(Republican presidential candidate and former Massachusetts Governor Mitt Romney delivers a speech about his fiscal policy in Exeter, New Hampshire November 3, 2011. REUTERS/Brian Snyder)

To understand why Mitt Romney persists in the face of rejection, opposition and indifference from his own party, look no further than the two and a half years he spent in France, getting up at 6:30 a.m. every day to venture forth and have doors slammed in his face for 10 hours.

The fresh-faced Latter-Day Saints who came to France in the late 1960s to preach the message of Jesus Christ — of whom Republican presidential candidate Romney is the best known — discovered a secular and sceptical populace, and few willing converts.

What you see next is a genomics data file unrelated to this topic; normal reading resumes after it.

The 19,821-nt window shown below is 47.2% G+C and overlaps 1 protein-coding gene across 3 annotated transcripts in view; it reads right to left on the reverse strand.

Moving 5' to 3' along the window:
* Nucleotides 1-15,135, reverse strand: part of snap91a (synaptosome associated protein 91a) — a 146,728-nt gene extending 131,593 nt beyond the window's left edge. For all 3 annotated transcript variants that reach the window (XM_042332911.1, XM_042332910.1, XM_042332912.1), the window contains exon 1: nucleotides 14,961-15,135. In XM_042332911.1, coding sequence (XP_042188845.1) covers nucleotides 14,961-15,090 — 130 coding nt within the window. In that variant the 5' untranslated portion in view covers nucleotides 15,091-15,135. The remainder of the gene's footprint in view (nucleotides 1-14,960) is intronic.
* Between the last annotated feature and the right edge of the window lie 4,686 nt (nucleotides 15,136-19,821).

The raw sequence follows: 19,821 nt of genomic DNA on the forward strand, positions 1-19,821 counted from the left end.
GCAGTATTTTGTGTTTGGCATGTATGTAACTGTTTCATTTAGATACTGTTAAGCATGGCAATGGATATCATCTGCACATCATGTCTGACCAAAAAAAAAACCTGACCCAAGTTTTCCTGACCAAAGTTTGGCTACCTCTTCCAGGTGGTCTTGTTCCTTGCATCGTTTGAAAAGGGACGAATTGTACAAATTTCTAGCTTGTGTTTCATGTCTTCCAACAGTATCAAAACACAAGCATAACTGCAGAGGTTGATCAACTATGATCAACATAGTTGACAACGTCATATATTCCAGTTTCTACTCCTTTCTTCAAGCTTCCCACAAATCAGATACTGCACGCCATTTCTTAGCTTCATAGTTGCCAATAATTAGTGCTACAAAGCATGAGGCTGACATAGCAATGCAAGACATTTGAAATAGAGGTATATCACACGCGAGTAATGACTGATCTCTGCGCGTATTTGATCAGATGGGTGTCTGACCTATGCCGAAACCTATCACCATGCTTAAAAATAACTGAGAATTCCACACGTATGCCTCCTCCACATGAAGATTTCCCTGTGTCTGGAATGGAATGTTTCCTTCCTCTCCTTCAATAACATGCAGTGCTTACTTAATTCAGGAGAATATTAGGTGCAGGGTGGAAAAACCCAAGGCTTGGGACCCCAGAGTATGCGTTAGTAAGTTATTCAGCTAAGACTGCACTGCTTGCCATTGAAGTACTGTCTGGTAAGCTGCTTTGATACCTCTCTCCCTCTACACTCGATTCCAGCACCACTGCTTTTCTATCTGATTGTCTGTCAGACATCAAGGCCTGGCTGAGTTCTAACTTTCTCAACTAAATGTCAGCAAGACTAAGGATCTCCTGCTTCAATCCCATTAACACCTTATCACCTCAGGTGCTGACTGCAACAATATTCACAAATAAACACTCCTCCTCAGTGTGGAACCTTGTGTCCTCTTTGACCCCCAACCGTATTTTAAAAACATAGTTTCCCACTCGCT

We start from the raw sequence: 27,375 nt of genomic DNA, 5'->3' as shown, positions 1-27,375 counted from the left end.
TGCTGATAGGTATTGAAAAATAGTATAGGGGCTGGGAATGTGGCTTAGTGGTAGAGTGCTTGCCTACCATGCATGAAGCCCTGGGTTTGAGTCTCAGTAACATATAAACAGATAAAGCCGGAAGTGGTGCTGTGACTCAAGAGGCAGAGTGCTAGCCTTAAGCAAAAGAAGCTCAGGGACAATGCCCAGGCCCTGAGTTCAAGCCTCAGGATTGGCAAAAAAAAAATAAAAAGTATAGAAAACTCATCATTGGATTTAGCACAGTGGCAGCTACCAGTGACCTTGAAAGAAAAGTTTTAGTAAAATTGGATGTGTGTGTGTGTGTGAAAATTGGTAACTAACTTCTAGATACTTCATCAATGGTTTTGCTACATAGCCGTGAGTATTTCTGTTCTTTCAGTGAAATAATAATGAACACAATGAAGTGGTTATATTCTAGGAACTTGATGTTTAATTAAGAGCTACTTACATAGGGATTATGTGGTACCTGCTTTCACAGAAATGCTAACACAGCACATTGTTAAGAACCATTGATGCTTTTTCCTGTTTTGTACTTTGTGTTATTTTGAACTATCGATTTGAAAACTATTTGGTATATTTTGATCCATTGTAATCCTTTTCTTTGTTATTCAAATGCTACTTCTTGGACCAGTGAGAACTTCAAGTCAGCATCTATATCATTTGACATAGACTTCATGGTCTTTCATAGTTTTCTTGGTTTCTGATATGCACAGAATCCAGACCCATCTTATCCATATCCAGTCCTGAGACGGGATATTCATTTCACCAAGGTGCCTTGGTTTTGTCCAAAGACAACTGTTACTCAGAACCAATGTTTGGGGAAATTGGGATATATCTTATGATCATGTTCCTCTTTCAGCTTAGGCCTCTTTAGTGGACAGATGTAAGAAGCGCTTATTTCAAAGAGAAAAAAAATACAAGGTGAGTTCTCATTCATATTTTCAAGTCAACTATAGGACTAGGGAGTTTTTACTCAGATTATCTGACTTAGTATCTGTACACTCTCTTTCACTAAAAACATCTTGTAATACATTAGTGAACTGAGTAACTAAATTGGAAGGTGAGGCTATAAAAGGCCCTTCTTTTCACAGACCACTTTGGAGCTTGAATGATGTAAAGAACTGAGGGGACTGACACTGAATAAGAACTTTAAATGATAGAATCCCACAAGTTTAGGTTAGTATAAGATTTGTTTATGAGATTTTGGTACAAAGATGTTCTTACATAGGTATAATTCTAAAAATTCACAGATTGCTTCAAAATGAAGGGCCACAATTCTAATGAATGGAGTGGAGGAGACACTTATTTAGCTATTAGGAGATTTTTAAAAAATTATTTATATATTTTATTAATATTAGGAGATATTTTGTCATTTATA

On bad days, the young Americans were greeted with guns, or barking dogs chased at their heels. Romney has said his mission, which took him through Le Havre, Paris and Bordeaux, was testing.

But it was precisely this challenge that helped cement Romney’s tenacity and his faith, say current and former missionaries.